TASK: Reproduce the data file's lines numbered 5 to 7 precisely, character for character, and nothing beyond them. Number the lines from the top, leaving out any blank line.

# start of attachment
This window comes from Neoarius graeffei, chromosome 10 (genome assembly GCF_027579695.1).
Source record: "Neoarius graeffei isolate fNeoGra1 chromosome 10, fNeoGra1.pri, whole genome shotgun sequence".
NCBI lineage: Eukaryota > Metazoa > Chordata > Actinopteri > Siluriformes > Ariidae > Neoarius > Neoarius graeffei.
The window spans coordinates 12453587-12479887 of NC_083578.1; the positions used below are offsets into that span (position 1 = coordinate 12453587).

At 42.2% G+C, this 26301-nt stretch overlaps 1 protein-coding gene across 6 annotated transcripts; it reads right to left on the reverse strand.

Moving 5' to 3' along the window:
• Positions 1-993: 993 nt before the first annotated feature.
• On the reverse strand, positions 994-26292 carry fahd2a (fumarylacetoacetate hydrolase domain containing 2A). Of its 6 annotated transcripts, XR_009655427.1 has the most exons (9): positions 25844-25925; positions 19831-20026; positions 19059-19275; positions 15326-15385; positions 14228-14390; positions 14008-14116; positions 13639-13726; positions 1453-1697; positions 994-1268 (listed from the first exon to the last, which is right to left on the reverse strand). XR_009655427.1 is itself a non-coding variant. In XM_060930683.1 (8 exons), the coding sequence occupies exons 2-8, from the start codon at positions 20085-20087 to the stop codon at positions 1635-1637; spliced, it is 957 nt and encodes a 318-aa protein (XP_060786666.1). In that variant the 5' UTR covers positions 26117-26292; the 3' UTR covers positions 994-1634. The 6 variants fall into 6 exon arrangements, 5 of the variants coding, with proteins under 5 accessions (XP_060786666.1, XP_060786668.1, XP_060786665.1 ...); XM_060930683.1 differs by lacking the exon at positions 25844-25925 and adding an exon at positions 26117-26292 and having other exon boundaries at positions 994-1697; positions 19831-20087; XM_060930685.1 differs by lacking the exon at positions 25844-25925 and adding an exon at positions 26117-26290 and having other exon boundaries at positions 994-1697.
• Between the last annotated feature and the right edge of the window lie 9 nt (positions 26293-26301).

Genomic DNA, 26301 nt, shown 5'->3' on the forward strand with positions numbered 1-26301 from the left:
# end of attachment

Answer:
At 42.2% G+C, this 26301-nt stretch overlaps 1 protein-coding gene across 6 annotated transcripts; it reads right to left on the reverse strand.

Moving 5' to 3' along the window:
• Positions 1-993: 993 nt before the first annotated feature.